Reuters

Pulley systems for delivering food in tall buildings, rainwater harvesting, and other smart ideas.

A little over a week ago, the NYS 2100 Committee, formed by New York Governor Andrew Cuomo to recommend a post-Sandy course of action, released its report. As Eric Jaffe noted here at the time, the document drew some criticism for the vague and all-encompassing nature of its recommendations. If you’re looking for more specific solutions to improve resiliency, disaster preparedness, and climate change mitigation in New York City, you can turn instead to a report from ioby, a nonprofit fundraising organization dedicated to environmental issues.

The people at ioby polled a group of more than 380 people immediately after the storm to get their thoughts on how the city could be better prepared for similar events in the future. Participants, who weren't constrained by the political considerations that a government group faces, included "engineers, architects, energy experts, policymakers, artists, lawyers, business owners, nurses, activists, planners, academics, media and more." The results were released last week.

So what do the people on the ground in New York’s neighborhoods want to see? They came up with some "big ideas," including updating the region’s electrical grid; making flood insurance more expensive to discourage building in vulnerable areas; expanding protected wetland areas to create a bigger buffer zone for storm surge; building floating boardwalks along coastlines. (Yes, the oft-discussed oyster reefs are in here, too.)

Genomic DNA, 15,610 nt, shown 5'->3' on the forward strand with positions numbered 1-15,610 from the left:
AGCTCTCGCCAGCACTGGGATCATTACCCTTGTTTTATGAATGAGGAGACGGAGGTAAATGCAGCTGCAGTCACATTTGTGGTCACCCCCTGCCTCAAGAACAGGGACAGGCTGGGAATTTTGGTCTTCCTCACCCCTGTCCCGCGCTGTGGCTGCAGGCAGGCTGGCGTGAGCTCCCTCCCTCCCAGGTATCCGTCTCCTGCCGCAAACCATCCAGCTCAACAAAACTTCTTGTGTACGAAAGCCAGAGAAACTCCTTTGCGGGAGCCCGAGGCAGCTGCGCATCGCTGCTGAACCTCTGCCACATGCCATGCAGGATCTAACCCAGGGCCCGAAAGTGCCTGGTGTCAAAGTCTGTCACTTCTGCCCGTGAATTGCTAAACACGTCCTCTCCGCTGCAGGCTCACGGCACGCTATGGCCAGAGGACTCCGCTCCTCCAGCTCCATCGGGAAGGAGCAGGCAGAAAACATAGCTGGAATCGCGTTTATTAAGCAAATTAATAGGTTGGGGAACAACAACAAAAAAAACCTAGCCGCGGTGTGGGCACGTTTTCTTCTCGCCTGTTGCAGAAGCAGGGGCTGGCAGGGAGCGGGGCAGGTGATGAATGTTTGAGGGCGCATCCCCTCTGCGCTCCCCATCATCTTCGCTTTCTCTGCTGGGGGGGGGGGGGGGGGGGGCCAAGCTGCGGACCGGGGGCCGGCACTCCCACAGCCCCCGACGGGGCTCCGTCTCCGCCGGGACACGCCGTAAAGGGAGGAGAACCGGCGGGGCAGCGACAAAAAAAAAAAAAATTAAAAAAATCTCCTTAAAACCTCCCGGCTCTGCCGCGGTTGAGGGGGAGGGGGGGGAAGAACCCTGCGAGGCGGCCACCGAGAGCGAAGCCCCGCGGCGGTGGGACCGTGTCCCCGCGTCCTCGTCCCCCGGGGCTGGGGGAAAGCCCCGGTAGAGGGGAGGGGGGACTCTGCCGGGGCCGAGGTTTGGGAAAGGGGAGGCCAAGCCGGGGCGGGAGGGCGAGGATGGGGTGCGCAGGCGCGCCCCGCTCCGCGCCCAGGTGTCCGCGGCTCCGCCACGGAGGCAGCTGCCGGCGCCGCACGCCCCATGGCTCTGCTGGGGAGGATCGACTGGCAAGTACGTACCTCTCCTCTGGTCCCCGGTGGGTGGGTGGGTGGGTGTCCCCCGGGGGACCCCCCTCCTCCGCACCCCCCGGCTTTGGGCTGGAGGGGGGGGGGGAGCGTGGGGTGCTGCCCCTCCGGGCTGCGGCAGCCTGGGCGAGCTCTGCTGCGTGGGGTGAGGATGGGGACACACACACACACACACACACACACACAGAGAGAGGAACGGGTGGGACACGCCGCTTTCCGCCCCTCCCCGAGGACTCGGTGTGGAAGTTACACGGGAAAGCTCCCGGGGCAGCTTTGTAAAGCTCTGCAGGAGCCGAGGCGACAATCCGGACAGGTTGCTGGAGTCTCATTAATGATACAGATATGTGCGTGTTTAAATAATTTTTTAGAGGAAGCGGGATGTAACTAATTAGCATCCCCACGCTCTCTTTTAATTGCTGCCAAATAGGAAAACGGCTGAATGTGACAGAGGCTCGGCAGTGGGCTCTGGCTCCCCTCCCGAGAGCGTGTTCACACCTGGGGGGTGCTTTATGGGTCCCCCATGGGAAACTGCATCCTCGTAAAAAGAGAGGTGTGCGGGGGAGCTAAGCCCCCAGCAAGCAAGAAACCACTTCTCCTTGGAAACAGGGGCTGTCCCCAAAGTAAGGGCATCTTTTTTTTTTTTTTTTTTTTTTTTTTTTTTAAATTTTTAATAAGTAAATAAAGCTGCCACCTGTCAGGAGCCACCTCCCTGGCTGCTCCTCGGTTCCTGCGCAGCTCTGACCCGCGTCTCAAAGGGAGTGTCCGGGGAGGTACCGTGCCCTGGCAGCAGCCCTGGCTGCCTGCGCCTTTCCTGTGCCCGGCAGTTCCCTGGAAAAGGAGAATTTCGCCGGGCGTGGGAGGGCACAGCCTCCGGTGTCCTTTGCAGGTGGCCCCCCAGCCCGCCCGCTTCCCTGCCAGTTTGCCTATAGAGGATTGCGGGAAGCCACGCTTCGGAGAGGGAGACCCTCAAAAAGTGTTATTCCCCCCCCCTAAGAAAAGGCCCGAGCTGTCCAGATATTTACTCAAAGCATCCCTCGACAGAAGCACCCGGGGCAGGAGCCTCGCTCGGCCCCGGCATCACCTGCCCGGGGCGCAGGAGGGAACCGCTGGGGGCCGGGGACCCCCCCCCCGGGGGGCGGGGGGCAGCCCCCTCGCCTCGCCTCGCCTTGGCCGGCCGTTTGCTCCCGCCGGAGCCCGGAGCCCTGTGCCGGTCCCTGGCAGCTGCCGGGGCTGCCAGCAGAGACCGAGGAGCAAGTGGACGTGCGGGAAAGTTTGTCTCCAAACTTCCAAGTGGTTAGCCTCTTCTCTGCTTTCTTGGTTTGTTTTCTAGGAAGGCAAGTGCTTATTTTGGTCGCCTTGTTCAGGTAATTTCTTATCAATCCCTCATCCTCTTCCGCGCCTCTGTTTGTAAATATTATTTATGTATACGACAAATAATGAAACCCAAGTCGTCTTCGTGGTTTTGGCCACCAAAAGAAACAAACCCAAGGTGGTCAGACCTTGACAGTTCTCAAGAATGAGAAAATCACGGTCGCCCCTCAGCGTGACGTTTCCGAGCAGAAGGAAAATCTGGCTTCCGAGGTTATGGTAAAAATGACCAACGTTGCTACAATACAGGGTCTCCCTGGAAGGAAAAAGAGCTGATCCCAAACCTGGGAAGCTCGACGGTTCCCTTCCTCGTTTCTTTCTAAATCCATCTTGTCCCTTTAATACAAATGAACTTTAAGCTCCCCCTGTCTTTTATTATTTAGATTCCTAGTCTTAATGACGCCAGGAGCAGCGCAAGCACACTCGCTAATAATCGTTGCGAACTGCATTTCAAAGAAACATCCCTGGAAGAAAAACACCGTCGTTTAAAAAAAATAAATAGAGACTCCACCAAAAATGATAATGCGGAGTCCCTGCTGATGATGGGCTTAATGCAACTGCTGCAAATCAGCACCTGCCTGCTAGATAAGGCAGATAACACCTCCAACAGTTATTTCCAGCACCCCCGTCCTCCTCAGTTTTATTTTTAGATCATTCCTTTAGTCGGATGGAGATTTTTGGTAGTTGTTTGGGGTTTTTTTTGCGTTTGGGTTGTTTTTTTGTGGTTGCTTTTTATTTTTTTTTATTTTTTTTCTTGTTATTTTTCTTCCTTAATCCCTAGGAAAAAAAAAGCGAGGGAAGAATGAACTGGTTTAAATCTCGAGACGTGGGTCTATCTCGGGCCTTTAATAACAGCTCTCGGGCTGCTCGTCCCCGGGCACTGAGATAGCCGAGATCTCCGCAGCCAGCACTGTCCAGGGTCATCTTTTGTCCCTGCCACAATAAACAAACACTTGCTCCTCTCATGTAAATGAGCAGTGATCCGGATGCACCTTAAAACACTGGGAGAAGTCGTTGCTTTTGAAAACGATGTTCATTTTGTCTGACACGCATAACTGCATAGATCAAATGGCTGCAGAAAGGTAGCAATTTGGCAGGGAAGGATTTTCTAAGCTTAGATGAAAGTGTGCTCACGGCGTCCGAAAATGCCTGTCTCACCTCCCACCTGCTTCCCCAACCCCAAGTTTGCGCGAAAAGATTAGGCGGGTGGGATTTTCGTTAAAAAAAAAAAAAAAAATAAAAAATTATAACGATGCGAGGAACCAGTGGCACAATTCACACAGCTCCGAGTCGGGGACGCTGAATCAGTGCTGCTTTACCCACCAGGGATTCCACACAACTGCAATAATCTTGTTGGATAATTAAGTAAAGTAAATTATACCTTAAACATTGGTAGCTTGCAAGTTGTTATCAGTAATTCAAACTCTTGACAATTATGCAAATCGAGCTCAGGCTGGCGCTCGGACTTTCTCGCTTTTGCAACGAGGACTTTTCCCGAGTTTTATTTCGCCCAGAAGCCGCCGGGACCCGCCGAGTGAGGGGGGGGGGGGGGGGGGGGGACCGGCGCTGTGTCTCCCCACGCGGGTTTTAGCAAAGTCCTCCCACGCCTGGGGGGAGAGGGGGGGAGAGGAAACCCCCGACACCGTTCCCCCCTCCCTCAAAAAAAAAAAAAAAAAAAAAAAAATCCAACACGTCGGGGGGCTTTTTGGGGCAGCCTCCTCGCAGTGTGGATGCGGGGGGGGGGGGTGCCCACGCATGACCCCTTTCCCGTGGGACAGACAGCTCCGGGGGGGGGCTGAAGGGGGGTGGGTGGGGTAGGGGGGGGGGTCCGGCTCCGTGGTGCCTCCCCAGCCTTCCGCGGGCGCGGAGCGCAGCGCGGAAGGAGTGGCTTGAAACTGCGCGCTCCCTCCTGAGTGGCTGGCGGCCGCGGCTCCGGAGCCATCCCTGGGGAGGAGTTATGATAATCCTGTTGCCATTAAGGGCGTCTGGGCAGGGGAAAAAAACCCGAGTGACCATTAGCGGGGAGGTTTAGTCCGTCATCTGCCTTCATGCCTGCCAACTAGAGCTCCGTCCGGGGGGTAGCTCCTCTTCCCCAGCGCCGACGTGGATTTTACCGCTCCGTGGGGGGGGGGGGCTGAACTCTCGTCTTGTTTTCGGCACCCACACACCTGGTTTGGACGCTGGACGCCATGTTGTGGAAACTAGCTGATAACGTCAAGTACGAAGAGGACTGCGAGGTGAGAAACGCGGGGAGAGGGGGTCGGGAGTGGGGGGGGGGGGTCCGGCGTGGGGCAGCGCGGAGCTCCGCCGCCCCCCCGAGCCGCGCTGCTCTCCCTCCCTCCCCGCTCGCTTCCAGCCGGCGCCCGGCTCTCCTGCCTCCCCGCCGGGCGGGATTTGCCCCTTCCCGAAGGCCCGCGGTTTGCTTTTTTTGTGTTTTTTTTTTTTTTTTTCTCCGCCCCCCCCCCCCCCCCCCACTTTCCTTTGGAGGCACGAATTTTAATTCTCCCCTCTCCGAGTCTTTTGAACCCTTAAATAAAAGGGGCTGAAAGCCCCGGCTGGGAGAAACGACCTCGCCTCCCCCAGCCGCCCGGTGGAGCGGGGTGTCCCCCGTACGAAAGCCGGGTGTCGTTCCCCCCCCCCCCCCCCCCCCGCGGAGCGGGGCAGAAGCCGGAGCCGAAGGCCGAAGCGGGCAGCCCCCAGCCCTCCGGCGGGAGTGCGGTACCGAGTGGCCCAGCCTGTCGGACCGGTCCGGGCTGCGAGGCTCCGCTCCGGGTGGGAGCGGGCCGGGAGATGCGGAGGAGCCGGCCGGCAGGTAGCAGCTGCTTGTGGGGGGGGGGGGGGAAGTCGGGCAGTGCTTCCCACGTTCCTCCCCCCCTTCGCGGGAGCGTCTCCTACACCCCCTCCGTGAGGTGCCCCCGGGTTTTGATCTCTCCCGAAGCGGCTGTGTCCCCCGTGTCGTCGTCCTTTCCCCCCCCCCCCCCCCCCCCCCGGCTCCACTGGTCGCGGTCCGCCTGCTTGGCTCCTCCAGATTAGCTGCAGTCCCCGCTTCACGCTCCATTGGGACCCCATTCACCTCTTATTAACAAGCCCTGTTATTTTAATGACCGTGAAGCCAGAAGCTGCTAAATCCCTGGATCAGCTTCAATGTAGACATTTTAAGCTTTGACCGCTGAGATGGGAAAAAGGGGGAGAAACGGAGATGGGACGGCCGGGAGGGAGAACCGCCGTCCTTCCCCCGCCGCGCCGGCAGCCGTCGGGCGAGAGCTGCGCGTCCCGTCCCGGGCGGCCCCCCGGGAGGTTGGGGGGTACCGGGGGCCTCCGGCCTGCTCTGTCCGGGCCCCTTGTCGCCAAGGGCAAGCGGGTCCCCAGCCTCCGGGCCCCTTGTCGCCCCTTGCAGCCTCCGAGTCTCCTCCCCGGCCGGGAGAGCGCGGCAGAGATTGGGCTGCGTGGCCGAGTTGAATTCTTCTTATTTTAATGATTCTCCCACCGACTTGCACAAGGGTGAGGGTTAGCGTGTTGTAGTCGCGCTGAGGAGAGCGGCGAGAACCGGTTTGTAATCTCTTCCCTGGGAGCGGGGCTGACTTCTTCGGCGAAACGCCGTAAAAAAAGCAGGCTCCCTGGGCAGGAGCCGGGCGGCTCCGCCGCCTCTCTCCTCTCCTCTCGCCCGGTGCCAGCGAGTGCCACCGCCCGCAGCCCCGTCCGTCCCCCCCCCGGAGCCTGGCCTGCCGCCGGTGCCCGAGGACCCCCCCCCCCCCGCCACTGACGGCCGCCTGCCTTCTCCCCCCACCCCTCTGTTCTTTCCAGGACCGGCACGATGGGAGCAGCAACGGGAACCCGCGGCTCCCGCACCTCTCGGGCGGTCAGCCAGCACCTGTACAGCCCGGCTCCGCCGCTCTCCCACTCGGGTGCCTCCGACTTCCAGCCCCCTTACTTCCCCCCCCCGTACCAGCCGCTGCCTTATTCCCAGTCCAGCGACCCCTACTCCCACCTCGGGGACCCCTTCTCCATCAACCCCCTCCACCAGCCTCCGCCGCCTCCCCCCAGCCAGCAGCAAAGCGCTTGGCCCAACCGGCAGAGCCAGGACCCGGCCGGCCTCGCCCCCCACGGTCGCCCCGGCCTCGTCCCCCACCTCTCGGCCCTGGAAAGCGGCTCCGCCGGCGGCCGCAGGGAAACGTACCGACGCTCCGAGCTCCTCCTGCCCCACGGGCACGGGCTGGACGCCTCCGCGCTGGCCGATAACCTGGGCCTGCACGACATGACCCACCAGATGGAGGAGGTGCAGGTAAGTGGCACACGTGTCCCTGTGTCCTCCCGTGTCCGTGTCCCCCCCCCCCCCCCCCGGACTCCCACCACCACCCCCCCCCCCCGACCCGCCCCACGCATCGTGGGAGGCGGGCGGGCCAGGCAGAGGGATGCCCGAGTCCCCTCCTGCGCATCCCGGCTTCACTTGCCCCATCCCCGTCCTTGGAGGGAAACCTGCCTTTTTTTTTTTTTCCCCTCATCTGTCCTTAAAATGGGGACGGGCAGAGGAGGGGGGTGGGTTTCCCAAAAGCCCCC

But it’s their smaller ideas – many of them clearly born of practical experience – that are the most intriguing. A lot of them are cheap and relatively easy to implement. Here are a few of the group’s nuts and bolts suggestions:

  • Secure out/indoor pulley systems to deliver food, water and medicine to residents living in the top floors of tall buildings in lower Manhattan.
  • Offer emergency training in Russian in Coney Island.
  • Install rainwater harvest systems in Red Hook.
  • Establish bike "brigades" that can deliver supplies to areas where roads have been washed out during and after an emergency. (Portland, Oregon, is already researching how best to incorporate cargo bikes into its disaster preparedness plans.)
  • Distribute solar-powered water heaters after an emergency.
  • Educate youth about extreme weather events and vulnerability.
  • Create "buddy" programs to account for everyone in an apartment building during and after an emergency.

Several of the recommendations — such as the cultivation of alternative energy sources and an increase in the number of urban gardens — don’t apply only to emergency situations. And maybe that’s the most important message the ioby group is sending. The conclusion of the report puts it this way:

There was a clear sense that resilience during an emergency is closely intertwined with the longer-term strength of communities. That what is good during an emergency is also good for everyday life. For example, the distribution of food from urban farms was discussed as a way to help feed citizens after an emergency. But it was equally discussed as a service to people that live in food deserts that do not have regular access to healthy food, thus reducing poverty—and vulnerability—across the NYC Metro Area.

In other words, we don’t need a disaster to benefit from being a more connected, resilient community. New York, are you listening?

Top image: A man makes his way through flood waters on a bike in the Red Hook neighborhood of Brooklyn in New York, October 29, 2012. (Reuters/Keith Bedford)

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